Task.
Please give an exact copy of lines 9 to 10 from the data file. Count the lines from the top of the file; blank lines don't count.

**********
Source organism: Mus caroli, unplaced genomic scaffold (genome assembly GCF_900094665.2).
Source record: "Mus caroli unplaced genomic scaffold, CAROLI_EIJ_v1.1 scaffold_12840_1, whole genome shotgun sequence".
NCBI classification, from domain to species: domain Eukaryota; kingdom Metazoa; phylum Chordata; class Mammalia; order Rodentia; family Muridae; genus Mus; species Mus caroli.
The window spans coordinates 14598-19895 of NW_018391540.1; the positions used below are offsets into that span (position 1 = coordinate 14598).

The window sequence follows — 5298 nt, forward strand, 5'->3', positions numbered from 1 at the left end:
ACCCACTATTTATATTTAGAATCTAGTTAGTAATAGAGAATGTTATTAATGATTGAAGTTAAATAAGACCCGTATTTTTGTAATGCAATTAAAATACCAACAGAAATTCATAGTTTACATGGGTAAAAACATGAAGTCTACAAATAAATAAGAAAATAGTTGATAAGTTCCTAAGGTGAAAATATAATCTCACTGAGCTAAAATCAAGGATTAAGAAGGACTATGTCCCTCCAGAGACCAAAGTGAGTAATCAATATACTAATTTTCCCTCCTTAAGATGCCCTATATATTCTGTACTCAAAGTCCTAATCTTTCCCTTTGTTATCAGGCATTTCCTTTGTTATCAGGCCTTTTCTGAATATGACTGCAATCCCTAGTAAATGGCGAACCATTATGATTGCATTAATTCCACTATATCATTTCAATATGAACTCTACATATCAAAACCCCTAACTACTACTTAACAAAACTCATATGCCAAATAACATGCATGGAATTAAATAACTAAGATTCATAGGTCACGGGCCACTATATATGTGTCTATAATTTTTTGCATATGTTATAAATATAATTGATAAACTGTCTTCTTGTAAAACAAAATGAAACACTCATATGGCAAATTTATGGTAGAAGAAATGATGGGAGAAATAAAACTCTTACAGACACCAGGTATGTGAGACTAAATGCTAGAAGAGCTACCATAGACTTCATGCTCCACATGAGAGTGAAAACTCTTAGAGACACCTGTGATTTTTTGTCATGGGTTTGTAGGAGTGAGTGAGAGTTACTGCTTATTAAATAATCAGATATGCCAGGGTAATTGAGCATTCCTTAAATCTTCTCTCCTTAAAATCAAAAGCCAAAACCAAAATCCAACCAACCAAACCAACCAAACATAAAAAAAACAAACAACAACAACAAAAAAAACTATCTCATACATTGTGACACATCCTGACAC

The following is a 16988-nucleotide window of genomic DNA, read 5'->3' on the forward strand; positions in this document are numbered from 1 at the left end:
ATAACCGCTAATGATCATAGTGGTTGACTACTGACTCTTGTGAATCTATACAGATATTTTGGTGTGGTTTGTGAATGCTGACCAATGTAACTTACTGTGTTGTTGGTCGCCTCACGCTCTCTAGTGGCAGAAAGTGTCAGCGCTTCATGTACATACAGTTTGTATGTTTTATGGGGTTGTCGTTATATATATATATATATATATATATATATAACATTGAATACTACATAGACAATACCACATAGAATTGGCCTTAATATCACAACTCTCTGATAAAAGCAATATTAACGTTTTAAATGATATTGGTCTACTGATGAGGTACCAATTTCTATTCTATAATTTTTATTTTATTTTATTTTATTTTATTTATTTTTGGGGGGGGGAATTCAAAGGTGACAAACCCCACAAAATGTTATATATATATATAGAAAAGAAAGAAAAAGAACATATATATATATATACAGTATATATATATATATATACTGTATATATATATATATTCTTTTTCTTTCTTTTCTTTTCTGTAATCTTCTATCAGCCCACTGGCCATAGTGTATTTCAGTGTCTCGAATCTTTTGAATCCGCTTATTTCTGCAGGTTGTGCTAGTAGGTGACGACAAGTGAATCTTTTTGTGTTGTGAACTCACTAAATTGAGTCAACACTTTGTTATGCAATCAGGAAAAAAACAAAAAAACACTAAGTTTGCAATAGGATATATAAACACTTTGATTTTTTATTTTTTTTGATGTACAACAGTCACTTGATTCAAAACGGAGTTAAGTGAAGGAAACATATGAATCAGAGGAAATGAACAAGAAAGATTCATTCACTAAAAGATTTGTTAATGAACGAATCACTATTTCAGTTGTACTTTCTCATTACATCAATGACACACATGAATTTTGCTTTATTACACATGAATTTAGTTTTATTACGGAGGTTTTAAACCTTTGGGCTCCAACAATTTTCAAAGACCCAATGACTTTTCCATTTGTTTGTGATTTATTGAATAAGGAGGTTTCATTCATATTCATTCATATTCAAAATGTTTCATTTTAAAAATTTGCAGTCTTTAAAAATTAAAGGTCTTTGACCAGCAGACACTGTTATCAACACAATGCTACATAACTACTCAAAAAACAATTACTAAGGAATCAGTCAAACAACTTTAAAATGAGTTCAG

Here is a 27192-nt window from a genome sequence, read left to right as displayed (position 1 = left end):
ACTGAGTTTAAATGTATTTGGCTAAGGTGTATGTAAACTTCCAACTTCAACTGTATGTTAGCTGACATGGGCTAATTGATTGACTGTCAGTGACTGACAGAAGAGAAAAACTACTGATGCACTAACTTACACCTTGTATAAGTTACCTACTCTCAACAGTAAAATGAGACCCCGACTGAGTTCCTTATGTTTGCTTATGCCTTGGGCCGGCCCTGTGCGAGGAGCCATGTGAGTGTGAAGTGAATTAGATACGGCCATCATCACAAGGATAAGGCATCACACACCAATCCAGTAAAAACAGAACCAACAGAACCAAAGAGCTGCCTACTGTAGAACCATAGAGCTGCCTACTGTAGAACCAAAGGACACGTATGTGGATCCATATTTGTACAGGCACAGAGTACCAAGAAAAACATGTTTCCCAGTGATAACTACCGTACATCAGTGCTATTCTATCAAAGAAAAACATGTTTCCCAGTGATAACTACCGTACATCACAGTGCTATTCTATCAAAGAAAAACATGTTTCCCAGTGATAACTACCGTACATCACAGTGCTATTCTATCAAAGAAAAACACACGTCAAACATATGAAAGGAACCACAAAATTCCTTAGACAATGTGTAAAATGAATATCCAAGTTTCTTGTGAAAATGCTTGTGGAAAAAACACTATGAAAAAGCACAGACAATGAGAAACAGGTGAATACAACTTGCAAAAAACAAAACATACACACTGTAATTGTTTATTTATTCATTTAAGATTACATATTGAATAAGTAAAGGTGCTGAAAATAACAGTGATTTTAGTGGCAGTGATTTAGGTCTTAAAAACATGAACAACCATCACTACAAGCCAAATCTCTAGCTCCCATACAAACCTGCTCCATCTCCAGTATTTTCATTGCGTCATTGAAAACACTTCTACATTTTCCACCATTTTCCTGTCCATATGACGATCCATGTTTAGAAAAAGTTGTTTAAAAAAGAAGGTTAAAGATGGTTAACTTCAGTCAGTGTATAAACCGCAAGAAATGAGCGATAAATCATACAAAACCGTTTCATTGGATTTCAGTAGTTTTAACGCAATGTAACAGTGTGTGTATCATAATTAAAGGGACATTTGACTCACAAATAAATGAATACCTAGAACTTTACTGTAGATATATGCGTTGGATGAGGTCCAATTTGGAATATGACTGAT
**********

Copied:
Here is a 27192-nt window from a genome sequence, read left to right as displayed (position 1 = left end):
ACTGAGTTTAAATGTATTTGGCTAAGGTGTATGTAAACTTCCAACTTCAACTGTATGTTAGCTGACATGGGCTAATTGATTGACTGTCAGTGACTGACAGAAGAGAAAAACTACTGATGCACTAACTTACACCTTGTATAAGTTACCTACTCTCAACAGTAAAATGAGACCCCGACTGAGTTCCTTATGTTTGCTTATGCCTTGGGCCGGCCCTGTGCGAGGAGCCATGTGAGTGTGAAGTGAATTAGATACGGCCATCATCACAAGGATAAGGCATCACACACCAATCCAGTAAAAACAGAACCAACAGAACCAAAGAGCTGCCTACTGTAGAACCATAGAGCTGCCTACTGTAGAACCAAAGGACACGTATGTGGATCCATATTTGTACAGGCACAGAGTACCAAGAAAAACATGTTTCCCAGTGATAACTACCGTACATCAGTGCTATTCTATCAAAGAAAAACATGTTTCCCAGTGATAACTACCGTACATCACAGTGCTATTCTATCAAAGAAAAACATGTTTCCCAGTGATAACTACCGTACATCACAGTGCTATTCTATCAAAGAAAAACACACGTCAAACATATGAAAGGAACCACAAAATTCCTTAGACAATGTGTAAAATGAATATCCAAGTTTCTTGTGAAAATGCTTGTGGAAAAAACACTATGAAAAAGCACAGACAATGAGAAACAGGTGAATACAACTTGCAAAAAACAAAACATACACACTGTAATTGTTTATTTATTCATTTAAGATTACATATTGAATAAGTAAAGGTGCTGAAAATAACAGTGATTTTAGTGGCAGTGATTTAGGTCTTAAAAACATGAACAACCATCACTACAAGCCAAATCTCTAGCTCCCATACAAACCTGCTCCATCTCCAGTATTTTCATTGCGTCATTGAAAACACTTCTACATTTTCCACCATTTTCCTGTCCATATGACGATCCATGTTTAGAAAAAGTTGTTTAAAAAAGAAGGTTAAAGATGGTTAACTTCAGTCAGTGTATAAACCGCAAGAAATGAGCGATAAATCATACAAAACCGTTTCATTGGATTTCAGTAGTTTTAACGCAATGTAACAGTGTGTGTATCATAATTAAAGGGACATTTGACTCACAAATAAATGAATACCTAGAACTTTACTGTAGATATATGCGTTGGATGAGGTCCAATTTGGAATATGACTGAT